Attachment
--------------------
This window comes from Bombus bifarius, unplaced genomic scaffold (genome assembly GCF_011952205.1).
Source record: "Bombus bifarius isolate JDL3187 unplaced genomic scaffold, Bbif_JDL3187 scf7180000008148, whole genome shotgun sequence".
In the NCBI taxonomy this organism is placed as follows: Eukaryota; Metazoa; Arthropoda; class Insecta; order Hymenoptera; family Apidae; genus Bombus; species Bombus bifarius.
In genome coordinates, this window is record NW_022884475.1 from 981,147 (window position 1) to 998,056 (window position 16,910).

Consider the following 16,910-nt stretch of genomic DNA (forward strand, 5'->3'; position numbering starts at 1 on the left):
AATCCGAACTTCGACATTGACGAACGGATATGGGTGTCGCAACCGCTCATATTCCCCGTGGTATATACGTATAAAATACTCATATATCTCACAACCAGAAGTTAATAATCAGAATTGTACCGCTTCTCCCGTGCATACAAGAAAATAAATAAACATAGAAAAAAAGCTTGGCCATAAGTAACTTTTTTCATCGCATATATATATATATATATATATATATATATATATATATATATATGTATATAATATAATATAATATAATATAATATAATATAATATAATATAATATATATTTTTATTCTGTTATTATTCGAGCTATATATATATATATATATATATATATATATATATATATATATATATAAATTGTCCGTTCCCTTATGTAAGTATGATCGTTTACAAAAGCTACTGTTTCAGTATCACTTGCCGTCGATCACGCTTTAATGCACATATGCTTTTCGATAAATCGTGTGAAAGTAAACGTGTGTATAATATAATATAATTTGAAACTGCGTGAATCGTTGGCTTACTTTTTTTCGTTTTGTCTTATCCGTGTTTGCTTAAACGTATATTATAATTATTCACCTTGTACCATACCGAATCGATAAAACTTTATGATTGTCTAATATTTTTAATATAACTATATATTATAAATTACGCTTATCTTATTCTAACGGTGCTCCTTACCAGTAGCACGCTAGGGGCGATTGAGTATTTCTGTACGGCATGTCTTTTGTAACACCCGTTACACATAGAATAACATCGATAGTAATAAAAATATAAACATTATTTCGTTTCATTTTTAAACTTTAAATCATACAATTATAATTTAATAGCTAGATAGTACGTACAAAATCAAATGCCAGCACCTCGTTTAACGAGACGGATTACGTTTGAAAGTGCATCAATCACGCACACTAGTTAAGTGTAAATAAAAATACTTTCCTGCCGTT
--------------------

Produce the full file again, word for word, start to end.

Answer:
This window comes from Bombus bifarius, unplaced genomic scaffold (genome assembly GCF_011952205.1).
Source record: "Bombus bifarius isolate JDL3187 unplaced genomic scaffold, Bbif_JDL3187 scf7180000008148, whole genome shotgun sequence".
In the NCBI taxonomy this organism is placed as follows: Eukaryota; Metazoa; Arthropoda; class Insecta; order Hymenoptera; family Apidae; genus Bombus; species Bombus bifarius.
In genome coordinates, this window is record NW_022884475.1 from 981,147 (window position 1) to 998,056 (window position 16,910).

Consider the following 16,910-nt stretch of genomic DNA (forward strand, 5'->3'; position numbering starts at 1 on the left):
AATCCGAACTTCGACATTGACGAACGGATATGGGTGTCGCAACCGCTCATATTCCCCGTGGTATATACGTATAAAATACTCATATATCTCACAACCAGAAGTTAATAATCAGAATTGTACCGCTTCTCCCGTGCATACAAGAAAATAAATAAACATAGAAAAAAAGCTTGGCCATAAGTAACTTTTTTCATCGCATATATATATATATATATATATATATATATATATATATATATATGTATATAATATAATATAATATAATATAATATAATATAATATAATATAATATATATTTTTATTCTGTTATTATTCGAGCTATATATATATATATATATATATATATATATATATATATATATATATAAATTGTCCGTTCCCTTATGTAAGTATGATCGTTTACAAAAGCTACTGTTTCAGTATCACTTGCCGTCGATCACGCTTTAATGCACATATGCTTTTCGATAAATCGTGTGAAAGTAAACGTGTGTATAATATAATATAATTTGAAACTGCGTGAATCGTTGGCTTACTTTTTTTCGTTTTGTCTTATCCGTGTTTGCTTAAACGTATATTATAATTATTCACCTTGTACCATACCGAATCGATAAAACTTTATGATTGTCTAATATTTTTAATATAACTATATATTATAAATTACGCTTATCTTATTCTAACGGTGCTCCTTACCAGTAGCACGCTAGGGGCGATTGAGTATTTCTGTACGGCATGTCTTTTGTAACACCCGTTACACATAGAATAACATCGATAGTAATAAAAATATAAACATTATTTCGTTTCATTTTTAAACTTTAAATCATACAATTATAATTTAATAGCTAGATAGTACGTACAAAATCAAATGCCAGCACCTCGTTTAACGAGACGGATTACGTTTGAAAGTGCATCAATCACGCACACTAGTTAAGTGTAAATAAAAATACTTTCCTGCCGTT